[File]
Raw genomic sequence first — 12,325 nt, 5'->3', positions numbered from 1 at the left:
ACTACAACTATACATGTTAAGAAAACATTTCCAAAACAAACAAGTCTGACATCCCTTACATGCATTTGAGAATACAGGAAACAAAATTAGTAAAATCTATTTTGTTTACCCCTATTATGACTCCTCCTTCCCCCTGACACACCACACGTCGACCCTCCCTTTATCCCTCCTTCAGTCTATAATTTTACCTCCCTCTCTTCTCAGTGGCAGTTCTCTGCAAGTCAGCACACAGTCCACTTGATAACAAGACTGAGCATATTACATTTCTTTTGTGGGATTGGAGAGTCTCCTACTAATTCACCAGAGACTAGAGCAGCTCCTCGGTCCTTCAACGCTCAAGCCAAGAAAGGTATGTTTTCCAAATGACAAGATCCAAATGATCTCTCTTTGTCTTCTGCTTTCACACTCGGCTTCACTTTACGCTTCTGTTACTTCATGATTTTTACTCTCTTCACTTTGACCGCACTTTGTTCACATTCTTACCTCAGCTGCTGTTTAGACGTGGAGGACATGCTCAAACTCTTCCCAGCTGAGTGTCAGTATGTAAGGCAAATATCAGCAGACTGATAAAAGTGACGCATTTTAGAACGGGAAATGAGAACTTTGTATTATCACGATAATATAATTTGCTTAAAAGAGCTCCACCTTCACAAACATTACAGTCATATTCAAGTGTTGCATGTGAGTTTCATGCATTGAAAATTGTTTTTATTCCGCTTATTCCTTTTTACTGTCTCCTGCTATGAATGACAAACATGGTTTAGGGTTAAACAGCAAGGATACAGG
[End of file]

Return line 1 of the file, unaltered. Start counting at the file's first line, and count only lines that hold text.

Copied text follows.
Raw genomic sequence first — 12,325 nt, 5'->3', positions numbered from 1 at the left: